USB Firmware Attack | Episode 120

Just imagine: You plug in a USB drive and your laptop starts smoking - nasty. Mario Prieto Sanlés of AuthUSB joins us to look at the nastiest of USB-based attacks, and what we can do about them.

Waterfall team

Waterfall team

Industrial Security Podcast Mario Prieto Sanles USB Firmware Attacks Episode 120

“…killer USB is is a commercial name for a device that kills the computer you connect it to. It sends 200 volts through the data lines and that completely burns the computer.”

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About Mario Prieto Sanlés and AuthUSB

Mario Prieto SanlesMario Prieto Sanlés is a pre-sales engineer at AuthUSB, a Spain-based company that sells hardware and software tools that physically protect computer networks and equipment from USB based threats. This includes protection against software attacks such as viruses and malware, hardware attacks such as Rubber Ducky, and electrical surge attacks such as Killer USBs, allowing total security when using USB devices.

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Transcript of this podcast episode #118: 
Making the Move into OT Security | Episode 118

Please note: This transcript was auto-generated and then edited by a person. In the case of any inconsistencies, please refer to the recording as the source.

Nathaniel Nelson
Welcome. Everyone’s the industrial security podcast. My name is Nate Nelson I’m here with Andrew Ginter the vice president of industrial security at waterfall security solutions who’s going to introduce the subjects and guest of our show today Andrew how are you.

Andrew Ginter
I’m very well. Thank you Nate our guest today is Mario Prieto Sanles he is a solution architect at AuthUSB and we’re going to be looking at USB Firmware attacks and what we can do about them. These are not just you know. Open the USB drive and click on a malicious file and oops they got us these are attacks where the USB device itself is attacking us.

Nathaniel Nelson
Okay, then let’s get into it here is your interview with Mario.

Andrew Ginter
Hello mario and thank you for joining us before we get started. Can you tell us a few words about yourself and about the good work that you’re doing at AuthUSB.

Mario Prieto Sanles
Ah, hello Andrew thank you for invite me I’m Mario. I’m a Presales Engineer um Um I started. Um. Computer science engineer and also higer say hired technician on the Microcomputer systems and networks which we are focused on the cyber security systems. To provide protect our clients here now on our Csv we we contact the clients to prevent the company to be attacked with some different kinds of of malware attacks or also hardware attacks.

Andrew Ginter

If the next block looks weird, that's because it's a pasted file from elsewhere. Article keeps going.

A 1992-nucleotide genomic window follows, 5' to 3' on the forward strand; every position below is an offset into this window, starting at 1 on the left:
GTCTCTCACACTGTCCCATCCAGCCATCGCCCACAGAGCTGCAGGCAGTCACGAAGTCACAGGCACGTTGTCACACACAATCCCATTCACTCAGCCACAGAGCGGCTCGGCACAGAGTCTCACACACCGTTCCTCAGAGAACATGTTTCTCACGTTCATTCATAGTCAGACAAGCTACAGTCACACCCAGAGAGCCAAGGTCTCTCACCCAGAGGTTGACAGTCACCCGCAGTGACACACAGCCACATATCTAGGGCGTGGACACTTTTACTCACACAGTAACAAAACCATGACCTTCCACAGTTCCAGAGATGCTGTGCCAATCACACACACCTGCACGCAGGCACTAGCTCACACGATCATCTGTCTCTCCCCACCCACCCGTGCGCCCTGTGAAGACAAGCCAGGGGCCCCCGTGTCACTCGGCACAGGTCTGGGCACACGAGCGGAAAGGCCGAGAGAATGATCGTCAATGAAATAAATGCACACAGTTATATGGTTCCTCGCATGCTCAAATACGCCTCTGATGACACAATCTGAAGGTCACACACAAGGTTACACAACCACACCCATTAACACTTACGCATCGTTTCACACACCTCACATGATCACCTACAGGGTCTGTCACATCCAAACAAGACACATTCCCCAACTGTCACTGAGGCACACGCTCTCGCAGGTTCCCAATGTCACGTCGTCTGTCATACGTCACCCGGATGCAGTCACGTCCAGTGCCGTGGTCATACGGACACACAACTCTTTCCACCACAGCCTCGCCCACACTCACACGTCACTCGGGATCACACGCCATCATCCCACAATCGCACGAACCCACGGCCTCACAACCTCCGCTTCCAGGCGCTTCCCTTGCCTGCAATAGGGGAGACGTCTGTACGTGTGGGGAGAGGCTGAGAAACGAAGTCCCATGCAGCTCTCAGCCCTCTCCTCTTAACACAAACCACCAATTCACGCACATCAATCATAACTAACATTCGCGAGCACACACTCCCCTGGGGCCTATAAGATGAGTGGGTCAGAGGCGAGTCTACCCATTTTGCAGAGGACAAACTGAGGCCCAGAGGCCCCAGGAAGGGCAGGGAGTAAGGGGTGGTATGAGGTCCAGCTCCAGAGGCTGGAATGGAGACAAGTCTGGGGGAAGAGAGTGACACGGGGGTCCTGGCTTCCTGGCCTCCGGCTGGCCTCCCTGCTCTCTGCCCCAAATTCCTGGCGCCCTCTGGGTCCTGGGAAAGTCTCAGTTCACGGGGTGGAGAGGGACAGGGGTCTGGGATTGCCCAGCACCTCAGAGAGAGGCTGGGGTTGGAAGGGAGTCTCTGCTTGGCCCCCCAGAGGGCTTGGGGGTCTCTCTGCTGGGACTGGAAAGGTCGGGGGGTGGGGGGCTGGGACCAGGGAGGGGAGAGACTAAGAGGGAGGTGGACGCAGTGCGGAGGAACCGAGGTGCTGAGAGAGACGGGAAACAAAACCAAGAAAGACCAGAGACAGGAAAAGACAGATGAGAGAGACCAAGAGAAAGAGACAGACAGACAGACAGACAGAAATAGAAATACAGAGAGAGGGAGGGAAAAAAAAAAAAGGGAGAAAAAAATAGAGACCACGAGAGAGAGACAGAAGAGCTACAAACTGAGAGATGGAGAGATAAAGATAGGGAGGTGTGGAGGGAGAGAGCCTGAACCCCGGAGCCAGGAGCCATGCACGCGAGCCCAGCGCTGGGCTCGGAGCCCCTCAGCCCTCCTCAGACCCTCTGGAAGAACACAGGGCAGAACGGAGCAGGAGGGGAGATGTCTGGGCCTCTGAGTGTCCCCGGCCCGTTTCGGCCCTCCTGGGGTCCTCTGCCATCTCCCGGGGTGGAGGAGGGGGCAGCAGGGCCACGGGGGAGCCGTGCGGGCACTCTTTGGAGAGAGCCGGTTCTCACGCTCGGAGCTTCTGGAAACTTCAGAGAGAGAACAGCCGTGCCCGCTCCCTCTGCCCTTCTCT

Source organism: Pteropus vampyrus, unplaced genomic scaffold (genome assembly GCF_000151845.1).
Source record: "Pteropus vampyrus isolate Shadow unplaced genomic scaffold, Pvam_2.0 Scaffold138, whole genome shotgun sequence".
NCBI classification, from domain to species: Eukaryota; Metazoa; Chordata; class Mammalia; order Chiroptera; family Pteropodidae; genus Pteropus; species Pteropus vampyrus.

Various uses of USB portsThanks for that and you know you’ve used the word USB a couple of times I’ve used it a couple of times we all, you know, vaguely know what a USB is especially a USB thumb drive. Um, but we’re here talking about attacks. Um, why is USB a problem. How can you attack? anybody. Across a USB. What what sort of the the spectrum. What’s possible bad you know badness wise on a USB.

Mario Prieto Sanles
Okay, so for example, the FBI told us to prevent us to connect something to the USB and charging ports on the airport. For example because we can get infect our phone or our ipad or our whatever. Um, for example, we we can get in fact, connecting something to your computer a start us device are apparently a start us device you connect to to your computer and you get infected. Or. For example, you get your device killed by by the the device so there are many many ways to to attack your system. For example that killer USB is is a um, commercial name for a. you should be the device that kills the computer you connect it and it sends a 200 bolts through the data lines and that completely burns the computer so there are many many ways to get infected with the.

Mario Prieto Sanles
Electrical 3 the software 3 Or for example, the hardware thread that start injecting code in your machine so there are several ways to to attack your system with the USB devices.

Andrew Ginter
And so that’s interesting I might I’ve heard I’ve heard the word Killer USB before I thought I thought Killer USB was software some kind of software hack. You’re telling me it’s hardware?

Mario Prieto Sanles
Yeah, yeah, the killer USB is a so hard by that have electrical components built inside. They apparentlyly normal USB so when you connect to a computer and the killer USB chart dot electrical components and then send. 220 Volts through the dotline or maybe just 60 bolts through the data lines so it completely burns the computer. It seems like a lightning streak to your computer that burns the the power supply but in reality is ah. USB that kills the the motherboard and is use it to break the first layer of security and companies.

Nathaniel Nelson
you know I had some notion already that USBs could be dangerous. You know the classic You leave a USB in the parking lot. Someone picks it up brings it into their nuclear facility and it has stuxnet on it situation. But this thing where it delivers like voltage to kill a computer is I’ve never heard of anything in that ballpark.

Andrew Ginter